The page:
The Woods are a psychedelic folk band that was formed in New York, that has been producing music since 2004. The band consists of Jeremy Earl on vocals and guitar, Jarvis Tavenier who is a talented multi instrumentalist and production master, Aaron Neveu on drums, Chuck Van Dyck who has played bass for the band since 2013, and Kyle Forester taking care of keyboards and the sax.
The Woods might not fully embrace all the labels they have been lumbered with, having variously been described as ‘freak folk’, ‘psychedelic’, and even, rather curiously ‘lo-fi rock’ which seems to be to be rather a contradiction in terms, but it doesn’t seem to matter. The Woods are their own movement, their own philosophy and on their own label, choosing to make brilliant music without worrying about labels and growing their own way. This is a band on the verge of their 20th anniversary and it both shows in their assured and masterful sound, and doesn’t show at all, in the freshness of their music. Their new album, Perennial is exploding with new growth and new sounds whilst remaining true to its roots.
Now, personally, I adore my freaks and my psychedelics, and as soon as I heard this band, I immediately thought of hipster masters of the sample, The Books, and their escapades in audio cut-up technique. The Woods are a more organic and homegrown enterprise than The Books, but the spirit of spookiness, that uncanny valley mined by literary greats such as Edgar Allen Poe, is infused into their work, like a golden thread of supernatural shimmering beauty. In the topsy-turvey world of The Woods, things lurk in the tracks, looping and turning in on themselves, like a particularly strong dose of magic mushrooms. Their sounds are pure fractals of themselves, revolving and evolving into entire grooves, whole sounds and telling stories of both inner life and outer space.
Whilst this music is organic, it comes from strong roots and grows up towards the light, it is also reaching out there, into the ether, to see what it can summon up and find. Four of the tracks are entirely instrumental, and the rest have long interludes of sound, before the vocals burst through the dream, and summon up visions of flight and flower and frenzied fever dreams.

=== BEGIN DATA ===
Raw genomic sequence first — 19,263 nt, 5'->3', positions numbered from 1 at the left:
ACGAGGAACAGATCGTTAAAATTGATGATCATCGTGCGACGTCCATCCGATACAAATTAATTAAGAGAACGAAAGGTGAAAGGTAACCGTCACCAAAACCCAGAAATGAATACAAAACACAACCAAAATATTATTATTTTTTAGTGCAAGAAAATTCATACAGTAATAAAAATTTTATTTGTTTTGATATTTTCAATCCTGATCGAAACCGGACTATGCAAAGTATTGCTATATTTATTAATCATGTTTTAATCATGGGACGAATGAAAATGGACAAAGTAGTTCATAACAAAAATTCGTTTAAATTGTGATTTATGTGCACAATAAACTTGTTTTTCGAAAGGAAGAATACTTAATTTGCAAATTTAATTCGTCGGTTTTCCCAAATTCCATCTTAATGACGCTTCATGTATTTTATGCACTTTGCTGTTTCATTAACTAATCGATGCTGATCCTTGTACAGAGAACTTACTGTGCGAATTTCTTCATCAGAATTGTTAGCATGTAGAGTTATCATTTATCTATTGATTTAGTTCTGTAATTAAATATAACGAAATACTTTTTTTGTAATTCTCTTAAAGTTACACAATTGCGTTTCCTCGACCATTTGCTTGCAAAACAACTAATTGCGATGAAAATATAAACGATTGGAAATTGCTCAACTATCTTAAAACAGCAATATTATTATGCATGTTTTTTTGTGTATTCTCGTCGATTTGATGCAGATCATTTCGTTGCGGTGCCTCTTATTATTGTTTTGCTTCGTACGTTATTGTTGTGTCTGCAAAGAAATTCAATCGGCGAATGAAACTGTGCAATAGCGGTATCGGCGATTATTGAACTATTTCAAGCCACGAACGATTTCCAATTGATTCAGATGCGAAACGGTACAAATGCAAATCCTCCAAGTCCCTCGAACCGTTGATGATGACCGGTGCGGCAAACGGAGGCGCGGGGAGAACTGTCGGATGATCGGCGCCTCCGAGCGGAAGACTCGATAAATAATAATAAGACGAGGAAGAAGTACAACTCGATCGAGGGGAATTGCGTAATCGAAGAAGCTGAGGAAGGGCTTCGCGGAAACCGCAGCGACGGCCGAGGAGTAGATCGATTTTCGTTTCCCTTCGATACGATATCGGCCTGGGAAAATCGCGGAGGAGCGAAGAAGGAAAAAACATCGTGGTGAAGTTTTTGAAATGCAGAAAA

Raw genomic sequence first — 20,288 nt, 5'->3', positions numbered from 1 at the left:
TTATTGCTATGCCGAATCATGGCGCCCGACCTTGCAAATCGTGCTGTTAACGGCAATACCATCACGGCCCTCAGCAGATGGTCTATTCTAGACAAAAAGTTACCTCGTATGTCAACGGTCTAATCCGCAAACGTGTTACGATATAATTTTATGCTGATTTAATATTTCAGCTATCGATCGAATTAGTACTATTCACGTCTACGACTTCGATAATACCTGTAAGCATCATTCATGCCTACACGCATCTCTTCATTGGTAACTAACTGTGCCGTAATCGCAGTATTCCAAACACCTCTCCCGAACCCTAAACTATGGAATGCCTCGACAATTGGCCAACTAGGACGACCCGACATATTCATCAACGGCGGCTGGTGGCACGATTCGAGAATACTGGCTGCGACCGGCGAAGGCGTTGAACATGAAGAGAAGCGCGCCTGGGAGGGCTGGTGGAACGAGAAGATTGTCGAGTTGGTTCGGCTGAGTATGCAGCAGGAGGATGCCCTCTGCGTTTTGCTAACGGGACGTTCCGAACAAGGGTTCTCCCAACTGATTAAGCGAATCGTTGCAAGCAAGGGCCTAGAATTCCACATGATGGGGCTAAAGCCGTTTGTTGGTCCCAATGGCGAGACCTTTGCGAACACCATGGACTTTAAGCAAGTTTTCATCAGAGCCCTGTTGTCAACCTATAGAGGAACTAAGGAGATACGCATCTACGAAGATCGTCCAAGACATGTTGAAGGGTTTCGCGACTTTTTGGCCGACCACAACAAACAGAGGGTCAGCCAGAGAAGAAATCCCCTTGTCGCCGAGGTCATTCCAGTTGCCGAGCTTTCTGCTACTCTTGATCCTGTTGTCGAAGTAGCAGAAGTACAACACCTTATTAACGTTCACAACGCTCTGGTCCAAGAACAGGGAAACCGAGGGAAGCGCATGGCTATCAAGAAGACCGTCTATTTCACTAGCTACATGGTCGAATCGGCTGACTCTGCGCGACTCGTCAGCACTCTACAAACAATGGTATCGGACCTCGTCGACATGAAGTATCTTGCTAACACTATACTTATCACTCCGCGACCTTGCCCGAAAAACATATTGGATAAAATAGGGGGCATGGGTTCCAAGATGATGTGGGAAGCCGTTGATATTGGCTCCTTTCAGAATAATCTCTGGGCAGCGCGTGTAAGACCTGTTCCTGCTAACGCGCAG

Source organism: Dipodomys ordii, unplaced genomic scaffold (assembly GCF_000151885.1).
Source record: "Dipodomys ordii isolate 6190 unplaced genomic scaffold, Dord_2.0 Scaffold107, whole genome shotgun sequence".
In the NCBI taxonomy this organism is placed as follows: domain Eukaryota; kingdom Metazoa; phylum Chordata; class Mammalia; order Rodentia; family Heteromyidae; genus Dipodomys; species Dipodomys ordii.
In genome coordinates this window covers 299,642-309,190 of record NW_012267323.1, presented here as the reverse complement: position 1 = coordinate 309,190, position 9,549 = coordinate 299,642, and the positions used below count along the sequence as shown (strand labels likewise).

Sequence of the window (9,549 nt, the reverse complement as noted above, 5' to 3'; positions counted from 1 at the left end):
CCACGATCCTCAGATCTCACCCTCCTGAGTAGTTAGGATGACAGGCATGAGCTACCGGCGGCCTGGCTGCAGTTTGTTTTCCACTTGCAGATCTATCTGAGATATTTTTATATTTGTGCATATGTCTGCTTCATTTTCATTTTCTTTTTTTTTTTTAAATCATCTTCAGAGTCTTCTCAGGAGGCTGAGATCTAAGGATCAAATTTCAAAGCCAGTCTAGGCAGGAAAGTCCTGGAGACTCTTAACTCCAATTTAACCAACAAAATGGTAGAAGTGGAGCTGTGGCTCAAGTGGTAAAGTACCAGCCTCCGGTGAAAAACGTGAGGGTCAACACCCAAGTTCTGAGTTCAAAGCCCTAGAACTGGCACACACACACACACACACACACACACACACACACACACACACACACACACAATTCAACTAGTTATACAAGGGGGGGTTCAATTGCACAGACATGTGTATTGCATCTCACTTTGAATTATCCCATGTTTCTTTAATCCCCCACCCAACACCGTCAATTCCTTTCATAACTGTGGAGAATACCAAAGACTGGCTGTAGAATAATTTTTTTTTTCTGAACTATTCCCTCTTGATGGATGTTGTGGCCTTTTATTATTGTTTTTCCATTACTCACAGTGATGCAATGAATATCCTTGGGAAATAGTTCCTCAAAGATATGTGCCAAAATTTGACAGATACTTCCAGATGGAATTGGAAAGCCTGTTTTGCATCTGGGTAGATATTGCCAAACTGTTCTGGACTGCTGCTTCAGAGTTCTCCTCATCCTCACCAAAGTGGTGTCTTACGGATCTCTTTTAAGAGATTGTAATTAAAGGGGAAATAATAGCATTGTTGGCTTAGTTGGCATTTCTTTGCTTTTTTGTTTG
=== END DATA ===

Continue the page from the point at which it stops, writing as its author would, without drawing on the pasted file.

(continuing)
The band have been on their own Woodist label since 2006, and this seems to have given them the freedom to grow their musical universe in the right direction. I am about as tolerant as the next music-obsessive of bands who sell out, (ask me how I feel about The Clash or Blondie, I dare you…) and listening to The Woods, I was filled with huge admiration at the strength of their creative vision. This band has clearly never dreamed of being anything but true to themselves. The Woodist Festival has been happening since 2009, and looks like being two pure days of woody dreams of the way the world could be and sound if we only let it.
Perennial, the new album by The Woods is out on September 15th and I have been lucky enough to get an early listen. It is a beautiful mix of The Woods psychonaught anarcho-enviro-trippy meditations, infused with a folk sensibility, that invokes their roots in the ’60s psychedelic folk scene, and the ’90s trance rave electro-adventurers that came before them. It is like Vashti Bunyan had a love child with the 13th Floor Elevators and the Electric Prunes, and played it wall-to-wall Folkways compilation albums in the womb. What a beautiful child of the freak out it is!
Another Side has a circus-like hurdy-gurdy beat that almost trips over itself, becoming addictive in its syncopated glory. It is the kind of song you put on loop during a particularly feisty trip. It is an absolutely masterful piece of modern psychedelia. The lyrics are suggestions of sun, flowers, growth, flight and dreams, that don’t intrude upon the sound and the beat. This is real shamanistic sound, the spirit of Castaneda made into audio loops and transmitted across the airwaves.